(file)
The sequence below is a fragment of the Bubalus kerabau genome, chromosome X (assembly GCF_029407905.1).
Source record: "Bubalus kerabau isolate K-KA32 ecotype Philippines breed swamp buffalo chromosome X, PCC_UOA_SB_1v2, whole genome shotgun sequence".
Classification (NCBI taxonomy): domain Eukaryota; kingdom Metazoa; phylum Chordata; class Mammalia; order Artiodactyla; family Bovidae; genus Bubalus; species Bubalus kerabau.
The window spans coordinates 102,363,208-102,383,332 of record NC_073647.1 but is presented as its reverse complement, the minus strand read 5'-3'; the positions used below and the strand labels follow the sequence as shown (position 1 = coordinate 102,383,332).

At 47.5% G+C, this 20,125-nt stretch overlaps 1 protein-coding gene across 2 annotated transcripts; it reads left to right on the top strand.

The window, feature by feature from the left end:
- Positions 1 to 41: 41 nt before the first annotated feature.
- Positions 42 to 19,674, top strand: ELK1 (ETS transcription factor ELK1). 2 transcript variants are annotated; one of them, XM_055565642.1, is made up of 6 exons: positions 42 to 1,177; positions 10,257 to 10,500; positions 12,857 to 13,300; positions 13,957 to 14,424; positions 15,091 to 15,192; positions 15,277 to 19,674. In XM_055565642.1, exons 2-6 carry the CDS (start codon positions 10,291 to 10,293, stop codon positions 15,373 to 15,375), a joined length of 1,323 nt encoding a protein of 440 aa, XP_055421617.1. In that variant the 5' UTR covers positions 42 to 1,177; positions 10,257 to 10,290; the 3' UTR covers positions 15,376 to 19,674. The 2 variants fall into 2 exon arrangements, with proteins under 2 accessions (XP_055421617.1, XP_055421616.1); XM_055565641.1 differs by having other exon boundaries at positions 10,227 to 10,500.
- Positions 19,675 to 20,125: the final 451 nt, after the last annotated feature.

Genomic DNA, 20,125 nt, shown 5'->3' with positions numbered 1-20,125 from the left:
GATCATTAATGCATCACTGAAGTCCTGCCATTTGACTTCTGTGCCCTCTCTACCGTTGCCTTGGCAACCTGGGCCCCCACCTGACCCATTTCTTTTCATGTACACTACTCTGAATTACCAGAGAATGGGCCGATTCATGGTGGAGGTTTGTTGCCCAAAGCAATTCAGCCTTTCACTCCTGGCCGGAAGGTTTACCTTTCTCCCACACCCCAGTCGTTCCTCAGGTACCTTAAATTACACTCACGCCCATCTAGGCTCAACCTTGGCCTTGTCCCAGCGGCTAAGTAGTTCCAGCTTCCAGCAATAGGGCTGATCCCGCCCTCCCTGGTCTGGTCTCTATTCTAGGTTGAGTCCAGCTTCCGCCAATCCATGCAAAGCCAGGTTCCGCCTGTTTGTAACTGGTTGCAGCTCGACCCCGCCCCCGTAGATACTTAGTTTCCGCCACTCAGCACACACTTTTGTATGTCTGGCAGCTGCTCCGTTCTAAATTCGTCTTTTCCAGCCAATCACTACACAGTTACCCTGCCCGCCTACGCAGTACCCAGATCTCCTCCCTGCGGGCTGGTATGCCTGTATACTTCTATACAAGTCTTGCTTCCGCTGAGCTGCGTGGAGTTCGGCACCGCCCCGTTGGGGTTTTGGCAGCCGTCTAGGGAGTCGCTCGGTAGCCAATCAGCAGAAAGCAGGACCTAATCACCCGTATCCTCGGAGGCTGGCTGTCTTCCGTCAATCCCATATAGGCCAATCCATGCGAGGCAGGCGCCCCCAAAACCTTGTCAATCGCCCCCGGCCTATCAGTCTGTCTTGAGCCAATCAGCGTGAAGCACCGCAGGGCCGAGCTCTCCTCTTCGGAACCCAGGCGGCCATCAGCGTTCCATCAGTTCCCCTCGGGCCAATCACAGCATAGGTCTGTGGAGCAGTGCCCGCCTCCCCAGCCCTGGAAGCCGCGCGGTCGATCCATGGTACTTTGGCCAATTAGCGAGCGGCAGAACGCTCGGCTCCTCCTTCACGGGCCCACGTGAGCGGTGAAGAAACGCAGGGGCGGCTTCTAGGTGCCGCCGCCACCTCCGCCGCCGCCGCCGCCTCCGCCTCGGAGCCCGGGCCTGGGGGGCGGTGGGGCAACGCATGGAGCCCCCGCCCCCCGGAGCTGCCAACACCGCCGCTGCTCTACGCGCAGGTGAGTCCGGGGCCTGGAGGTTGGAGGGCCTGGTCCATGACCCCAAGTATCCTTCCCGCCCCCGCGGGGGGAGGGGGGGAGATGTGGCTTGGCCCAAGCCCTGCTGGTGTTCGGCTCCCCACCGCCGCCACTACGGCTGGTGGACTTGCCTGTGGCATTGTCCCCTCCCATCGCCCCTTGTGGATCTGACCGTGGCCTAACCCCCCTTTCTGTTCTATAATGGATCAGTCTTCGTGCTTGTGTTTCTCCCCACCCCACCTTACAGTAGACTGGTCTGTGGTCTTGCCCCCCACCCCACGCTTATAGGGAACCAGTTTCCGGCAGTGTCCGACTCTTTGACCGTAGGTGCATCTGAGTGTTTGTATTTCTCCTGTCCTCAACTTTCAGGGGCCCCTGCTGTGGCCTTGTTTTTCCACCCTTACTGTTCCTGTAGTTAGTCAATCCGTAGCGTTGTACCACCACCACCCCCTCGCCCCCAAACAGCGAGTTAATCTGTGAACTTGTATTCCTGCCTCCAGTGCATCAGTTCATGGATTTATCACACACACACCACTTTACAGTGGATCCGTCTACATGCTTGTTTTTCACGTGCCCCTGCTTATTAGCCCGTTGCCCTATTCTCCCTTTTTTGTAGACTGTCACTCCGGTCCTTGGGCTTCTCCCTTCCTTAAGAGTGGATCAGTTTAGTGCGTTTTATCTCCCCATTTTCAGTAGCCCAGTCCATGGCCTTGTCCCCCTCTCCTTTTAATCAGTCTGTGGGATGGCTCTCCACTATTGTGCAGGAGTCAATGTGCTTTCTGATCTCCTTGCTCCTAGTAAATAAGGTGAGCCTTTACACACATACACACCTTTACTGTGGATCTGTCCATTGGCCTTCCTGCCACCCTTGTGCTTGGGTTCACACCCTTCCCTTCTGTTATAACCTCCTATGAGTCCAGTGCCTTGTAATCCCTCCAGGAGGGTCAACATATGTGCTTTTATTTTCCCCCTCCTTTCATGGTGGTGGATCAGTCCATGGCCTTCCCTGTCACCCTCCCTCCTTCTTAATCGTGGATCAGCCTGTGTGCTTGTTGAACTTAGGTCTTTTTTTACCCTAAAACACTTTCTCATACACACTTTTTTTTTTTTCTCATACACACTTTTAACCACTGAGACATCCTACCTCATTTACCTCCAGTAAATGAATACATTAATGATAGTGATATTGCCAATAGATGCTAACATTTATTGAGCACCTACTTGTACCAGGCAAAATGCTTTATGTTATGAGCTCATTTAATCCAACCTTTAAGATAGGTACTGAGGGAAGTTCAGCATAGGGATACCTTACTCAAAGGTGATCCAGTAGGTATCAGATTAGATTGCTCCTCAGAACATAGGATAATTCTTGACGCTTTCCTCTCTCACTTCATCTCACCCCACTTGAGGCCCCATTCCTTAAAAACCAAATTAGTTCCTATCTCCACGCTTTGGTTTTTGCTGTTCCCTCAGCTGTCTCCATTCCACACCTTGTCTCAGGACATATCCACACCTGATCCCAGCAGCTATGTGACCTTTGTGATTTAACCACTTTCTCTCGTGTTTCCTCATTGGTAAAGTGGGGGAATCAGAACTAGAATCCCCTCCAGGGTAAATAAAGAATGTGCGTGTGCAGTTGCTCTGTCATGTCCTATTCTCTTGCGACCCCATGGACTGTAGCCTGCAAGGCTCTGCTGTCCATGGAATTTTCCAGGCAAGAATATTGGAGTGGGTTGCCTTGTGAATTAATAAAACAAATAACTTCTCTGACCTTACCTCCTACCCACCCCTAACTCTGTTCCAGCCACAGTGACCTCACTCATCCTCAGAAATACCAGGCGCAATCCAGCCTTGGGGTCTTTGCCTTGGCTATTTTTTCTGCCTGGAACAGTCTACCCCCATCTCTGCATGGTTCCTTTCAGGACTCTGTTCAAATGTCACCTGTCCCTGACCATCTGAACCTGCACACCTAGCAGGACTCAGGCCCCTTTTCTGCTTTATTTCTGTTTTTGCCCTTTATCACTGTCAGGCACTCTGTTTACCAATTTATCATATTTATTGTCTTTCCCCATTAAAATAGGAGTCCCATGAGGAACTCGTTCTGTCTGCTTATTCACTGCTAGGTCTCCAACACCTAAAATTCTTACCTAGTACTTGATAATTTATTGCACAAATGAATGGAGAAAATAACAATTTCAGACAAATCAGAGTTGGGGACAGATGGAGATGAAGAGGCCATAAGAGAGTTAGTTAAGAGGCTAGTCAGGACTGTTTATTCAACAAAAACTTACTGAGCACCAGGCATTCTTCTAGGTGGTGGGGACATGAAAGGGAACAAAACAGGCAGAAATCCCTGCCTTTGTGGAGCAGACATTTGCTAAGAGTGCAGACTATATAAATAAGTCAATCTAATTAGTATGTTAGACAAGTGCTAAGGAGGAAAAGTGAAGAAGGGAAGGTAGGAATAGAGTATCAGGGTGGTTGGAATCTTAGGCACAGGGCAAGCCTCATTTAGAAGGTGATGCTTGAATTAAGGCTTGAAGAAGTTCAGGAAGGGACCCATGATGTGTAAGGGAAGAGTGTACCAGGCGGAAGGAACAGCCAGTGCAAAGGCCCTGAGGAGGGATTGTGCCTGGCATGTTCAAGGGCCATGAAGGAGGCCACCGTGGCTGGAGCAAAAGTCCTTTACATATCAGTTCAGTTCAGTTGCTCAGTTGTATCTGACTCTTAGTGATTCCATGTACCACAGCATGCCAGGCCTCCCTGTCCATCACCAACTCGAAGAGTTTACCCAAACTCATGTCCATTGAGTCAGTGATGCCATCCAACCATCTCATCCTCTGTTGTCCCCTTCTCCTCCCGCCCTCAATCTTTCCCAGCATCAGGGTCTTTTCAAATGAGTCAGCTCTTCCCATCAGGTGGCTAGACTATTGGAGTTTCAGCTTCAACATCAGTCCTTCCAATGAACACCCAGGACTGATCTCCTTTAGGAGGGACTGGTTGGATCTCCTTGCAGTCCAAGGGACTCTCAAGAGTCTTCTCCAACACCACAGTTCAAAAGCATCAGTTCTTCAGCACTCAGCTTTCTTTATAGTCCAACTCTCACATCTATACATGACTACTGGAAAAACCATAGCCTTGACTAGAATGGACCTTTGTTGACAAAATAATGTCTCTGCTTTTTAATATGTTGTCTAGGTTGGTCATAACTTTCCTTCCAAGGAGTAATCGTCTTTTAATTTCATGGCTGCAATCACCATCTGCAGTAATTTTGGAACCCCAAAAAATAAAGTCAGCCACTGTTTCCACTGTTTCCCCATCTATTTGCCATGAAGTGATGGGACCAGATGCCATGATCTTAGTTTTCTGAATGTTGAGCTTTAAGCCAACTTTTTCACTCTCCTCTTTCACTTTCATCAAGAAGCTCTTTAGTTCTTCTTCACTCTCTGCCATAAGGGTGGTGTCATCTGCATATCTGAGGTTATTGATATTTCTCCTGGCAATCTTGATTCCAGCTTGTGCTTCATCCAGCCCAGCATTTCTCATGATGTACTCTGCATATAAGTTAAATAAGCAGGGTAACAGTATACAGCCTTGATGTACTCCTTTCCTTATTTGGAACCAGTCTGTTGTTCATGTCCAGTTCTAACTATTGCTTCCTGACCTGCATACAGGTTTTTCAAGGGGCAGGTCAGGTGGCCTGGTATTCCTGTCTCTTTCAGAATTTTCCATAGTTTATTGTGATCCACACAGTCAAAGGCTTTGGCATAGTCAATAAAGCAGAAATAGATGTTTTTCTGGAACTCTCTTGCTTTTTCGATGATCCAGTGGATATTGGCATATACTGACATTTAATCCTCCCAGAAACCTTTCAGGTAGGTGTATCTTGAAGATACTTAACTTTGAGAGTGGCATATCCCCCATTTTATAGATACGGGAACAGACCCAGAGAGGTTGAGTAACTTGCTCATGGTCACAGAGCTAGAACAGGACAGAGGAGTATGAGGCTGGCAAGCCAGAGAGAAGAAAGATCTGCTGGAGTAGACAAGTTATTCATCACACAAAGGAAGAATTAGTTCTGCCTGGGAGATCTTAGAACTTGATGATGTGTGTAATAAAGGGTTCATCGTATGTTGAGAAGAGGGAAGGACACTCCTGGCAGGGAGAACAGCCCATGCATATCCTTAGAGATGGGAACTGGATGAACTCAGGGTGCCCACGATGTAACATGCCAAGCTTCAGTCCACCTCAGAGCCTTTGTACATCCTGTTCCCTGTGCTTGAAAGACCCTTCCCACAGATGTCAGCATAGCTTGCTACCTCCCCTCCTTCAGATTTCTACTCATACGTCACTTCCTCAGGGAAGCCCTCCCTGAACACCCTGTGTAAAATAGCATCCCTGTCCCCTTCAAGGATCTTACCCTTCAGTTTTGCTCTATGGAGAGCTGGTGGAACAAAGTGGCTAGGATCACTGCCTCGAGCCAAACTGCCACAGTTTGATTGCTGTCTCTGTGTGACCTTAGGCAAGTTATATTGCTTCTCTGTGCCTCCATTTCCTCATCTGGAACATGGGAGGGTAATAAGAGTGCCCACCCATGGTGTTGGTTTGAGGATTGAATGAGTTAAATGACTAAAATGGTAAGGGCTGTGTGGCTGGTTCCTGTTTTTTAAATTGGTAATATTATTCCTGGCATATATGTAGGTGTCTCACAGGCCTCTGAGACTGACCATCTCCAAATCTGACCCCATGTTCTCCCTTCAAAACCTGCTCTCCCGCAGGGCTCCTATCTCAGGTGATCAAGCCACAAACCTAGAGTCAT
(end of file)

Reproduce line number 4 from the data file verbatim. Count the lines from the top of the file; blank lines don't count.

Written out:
The window spans coordinates 102,363,208-102,383,332 of record NC_073647.1 but is presented as its reverse complement, the minus strand read 5'-3'; the positions used below and the strand labels follow the sequence as shown (position 1 = coordinate 102,383,332).